The final build actually drives well. It’s able to cut clean drifts on a smooth surface and hold some decent angle, too. It looks cool as hell drifting around the street scene diorama TLS Garage built for it.


Making A Pocket Drift Miata With Working Popups (rc Hotwheels Custom) 15 12 Screenshot

Once upon a time, building such a compact functional RC car wouldn’t have been possible. Today, it’s remarkably achievable. All you need is the right set of parts and the will to do so. Throw in some basic model-making skills and you can build epic little drift cars that you can slide around your desk at home.

Image credits: TLS Garage via YouTube screenshot

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23 days ago

It’s been said before, but this really is amazing. Certainly worthy of more attention than it’s getting.

I was another child of the 80s with Radio Shack and other branded RC stuff – Ferrari Testarossa when I was pretty young, a generic Bigfoot clone, Tyco Turbo Hopper, Tyco Hovercraft, and eventually some more custom stuff as we got older.
And I STILL have a few cases of matchbox/hot wheels cars, but I would have honestly never thought to combine the two.
Seriously cool what can be done today with some time, inclination, and a little bit of cash and effort.
Thanks for showing us this Lewin!

Last edited 23 days ago by lastwraith
24 days ago

I love that the hardtop is removeable and held in place by magnets. Brilliant.

24 days ago

This is spectacular, miniature, insanity. Thanks for writing about it!

From the comparatively small number of comments, apparently not the flavour of madness that the majority of folks on this site are into, but I genuinely appreciate the fact that on this site I’ll always stumble across a niche of Autopian-ness that I know nothing about and often disappear into that rabbit hole to find out more.

Modern RC stuff is bewildering to someone who hasn’t owned an RC car since he drove his Tandy Porsche 944 off a bridge sometime around 1986, but there is a chance I could actually afford to own, store, and drive a nice RC car. If anyone knows where I should start I’d be curious to hear suggestions!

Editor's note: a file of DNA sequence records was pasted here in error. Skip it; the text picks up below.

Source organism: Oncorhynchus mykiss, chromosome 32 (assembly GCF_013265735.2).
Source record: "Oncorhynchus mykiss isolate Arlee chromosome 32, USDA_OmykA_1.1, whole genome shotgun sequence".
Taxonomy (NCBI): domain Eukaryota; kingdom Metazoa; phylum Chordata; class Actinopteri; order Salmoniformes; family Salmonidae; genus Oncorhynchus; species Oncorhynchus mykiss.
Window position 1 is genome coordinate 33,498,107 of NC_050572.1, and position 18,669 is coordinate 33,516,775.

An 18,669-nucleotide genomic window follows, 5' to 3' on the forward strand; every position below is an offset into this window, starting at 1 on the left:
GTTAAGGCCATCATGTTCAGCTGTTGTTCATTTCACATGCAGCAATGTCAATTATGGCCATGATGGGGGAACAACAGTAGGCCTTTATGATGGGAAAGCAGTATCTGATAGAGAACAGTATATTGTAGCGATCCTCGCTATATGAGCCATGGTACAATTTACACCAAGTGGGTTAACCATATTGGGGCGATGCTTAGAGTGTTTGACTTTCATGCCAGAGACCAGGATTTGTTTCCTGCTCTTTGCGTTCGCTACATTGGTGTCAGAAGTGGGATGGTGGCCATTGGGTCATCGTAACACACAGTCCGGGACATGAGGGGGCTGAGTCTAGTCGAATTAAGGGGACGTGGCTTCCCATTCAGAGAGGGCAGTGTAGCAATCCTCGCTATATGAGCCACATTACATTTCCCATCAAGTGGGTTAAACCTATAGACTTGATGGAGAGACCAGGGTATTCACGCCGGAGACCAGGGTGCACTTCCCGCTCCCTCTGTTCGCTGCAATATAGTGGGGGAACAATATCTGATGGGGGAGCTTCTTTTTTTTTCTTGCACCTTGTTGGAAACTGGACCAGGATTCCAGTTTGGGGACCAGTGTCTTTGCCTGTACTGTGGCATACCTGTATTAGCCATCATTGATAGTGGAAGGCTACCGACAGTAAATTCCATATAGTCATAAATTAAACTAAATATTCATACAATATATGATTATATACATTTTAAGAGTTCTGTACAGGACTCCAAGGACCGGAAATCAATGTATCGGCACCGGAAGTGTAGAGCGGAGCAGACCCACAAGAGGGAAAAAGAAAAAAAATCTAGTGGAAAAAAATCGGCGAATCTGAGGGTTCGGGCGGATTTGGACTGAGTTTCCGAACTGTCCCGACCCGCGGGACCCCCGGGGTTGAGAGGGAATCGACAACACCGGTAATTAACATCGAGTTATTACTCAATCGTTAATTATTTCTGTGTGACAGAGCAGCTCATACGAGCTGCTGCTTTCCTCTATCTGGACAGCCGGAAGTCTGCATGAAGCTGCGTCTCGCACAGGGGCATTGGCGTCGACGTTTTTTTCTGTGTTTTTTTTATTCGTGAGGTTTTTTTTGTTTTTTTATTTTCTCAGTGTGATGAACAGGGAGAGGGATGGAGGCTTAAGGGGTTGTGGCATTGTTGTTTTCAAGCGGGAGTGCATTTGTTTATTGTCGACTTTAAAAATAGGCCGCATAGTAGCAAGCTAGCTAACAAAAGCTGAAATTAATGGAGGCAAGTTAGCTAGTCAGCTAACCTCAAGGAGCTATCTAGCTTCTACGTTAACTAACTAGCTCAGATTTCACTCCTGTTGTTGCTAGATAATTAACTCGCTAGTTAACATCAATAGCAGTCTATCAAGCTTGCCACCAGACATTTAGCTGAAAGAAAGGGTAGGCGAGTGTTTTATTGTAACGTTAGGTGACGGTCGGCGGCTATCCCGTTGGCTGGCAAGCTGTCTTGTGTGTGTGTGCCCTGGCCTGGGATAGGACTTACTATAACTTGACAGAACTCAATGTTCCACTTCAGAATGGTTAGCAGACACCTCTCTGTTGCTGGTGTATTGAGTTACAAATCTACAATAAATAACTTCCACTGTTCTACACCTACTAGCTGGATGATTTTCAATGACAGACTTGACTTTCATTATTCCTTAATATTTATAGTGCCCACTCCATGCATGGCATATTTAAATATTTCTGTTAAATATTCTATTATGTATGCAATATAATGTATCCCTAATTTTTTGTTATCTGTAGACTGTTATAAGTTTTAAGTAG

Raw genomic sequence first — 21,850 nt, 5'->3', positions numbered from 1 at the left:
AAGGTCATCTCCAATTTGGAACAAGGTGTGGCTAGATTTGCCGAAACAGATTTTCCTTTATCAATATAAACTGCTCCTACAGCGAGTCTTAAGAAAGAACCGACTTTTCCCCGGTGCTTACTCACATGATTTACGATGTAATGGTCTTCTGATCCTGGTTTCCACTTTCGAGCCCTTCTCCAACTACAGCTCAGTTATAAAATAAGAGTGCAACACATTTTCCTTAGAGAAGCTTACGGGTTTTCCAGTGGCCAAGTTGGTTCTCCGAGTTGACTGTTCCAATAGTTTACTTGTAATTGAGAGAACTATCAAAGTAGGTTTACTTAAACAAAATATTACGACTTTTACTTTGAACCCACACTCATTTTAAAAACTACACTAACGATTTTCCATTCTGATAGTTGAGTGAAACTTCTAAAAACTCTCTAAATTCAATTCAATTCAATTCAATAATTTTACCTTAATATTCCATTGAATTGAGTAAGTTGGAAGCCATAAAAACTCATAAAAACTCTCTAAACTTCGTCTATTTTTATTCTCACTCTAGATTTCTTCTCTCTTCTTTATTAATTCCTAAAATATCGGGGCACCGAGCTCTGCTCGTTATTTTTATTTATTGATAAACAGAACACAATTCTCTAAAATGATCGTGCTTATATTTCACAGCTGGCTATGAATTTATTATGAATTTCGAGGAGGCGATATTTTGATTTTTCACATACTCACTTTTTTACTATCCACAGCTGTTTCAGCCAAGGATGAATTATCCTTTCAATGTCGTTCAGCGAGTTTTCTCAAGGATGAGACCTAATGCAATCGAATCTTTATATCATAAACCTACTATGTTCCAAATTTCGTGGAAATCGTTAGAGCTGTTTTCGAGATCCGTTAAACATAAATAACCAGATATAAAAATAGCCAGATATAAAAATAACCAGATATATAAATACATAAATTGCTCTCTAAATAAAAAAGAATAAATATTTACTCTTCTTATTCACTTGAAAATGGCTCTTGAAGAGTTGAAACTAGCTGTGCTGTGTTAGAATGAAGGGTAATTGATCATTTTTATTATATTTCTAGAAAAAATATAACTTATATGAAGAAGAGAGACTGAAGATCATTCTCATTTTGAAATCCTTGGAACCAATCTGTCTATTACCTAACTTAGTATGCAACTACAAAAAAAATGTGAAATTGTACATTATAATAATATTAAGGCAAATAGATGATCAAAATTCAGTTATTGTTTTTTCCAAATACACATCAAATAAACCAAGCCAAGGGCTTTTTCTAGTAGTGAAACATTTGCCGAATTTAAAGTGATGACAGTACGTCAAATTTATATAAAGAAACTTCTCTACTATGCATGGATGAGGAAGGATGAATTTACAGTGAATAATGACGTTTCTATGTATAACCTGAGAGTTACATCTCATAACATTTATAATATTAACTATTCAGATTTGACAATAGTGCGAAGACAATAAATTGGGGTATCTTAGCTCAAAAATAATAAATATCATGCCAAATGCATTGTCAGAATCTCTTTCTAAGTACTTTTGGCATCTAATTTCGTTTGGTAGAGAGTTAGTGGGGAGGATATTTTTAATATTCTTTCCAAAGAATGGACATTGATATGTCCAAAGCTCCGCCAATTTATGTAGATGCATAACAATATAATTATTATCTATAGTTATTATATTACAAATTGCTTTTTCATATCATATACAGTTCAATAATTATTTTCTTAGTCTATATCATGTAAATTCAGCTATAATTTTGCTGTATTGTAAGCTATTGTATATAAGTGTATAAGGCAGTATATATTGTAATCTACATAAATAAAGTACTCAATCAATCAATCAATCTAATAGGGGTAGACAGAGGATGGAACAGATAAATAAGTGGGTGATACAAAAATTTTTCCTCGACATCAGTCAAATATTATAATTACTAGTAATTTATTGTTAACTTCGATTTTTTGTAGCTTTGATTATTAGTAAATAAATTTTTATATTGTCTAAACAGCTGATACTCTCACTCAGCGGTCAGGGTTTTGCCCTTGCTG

24 days ago

And now I have a new life goal that may still be unattainable, turning my collection of hot wheels scale cars that I once owned into RC racers. I still have to paint several of the ones I had to get 3D printed as Hot Wheels/Matchbox/Johnny Lightning didn’t make a 1986 Chevrolet Celebrity Eurosport edition.

Maybe I’ll just make the streets move in the giant diorama of neighborhoods I used to live in with said cars that I will also someday build maybe.

Future me is gonna be so ticked at present me.

Col Lingus
Col Lingus
24 days ago

Holy Crap! Someone who does stuff like this amazes me. Very cool.

I remember we had a ton of HW track as kids. Used to lay straight track side by side in the driveway and have drag races. But we would duct tape bottle rockets to the cars for that land speed record effect. It was really cool to see after dark when the fire out the rockets really showed well.

It was also cool to see the bottle rocket explode down the track. Usually torched the paint and windows a bit.

55 years later I can now better understand why the neighbors hated us kids.
But good times.

Last edited 24 days ago by Col Lingus
25 days ago

So the answer is always, Micro Miata now?

Captain Muppet
Captain Muppet
25 days ago

I used to drift a full sized MX5 semi-professionally. The lack of diff is mechanically accurate.

Amazing work. All I did to my Hotwheels was add the hard top and paint it the right colour. I’m still looking for the right wheels…

Andrew Wyman
Andrew Wyman
25 days ago

This is pretty amazing. I’ve seen hotwheels rc’s before, but never with working headlights. I love that this is possible.

Root Beer
Root Beer
24 days ago
Reply to  Andrew Wyman

Yeah, this is the first of seen like this, but I did see one converted into a lowrider with springs simulating the hydraulics and also featuring a trunk that pops open to reveal the subwoofers and speakers. I thought working turn signals was wild, but jeesh.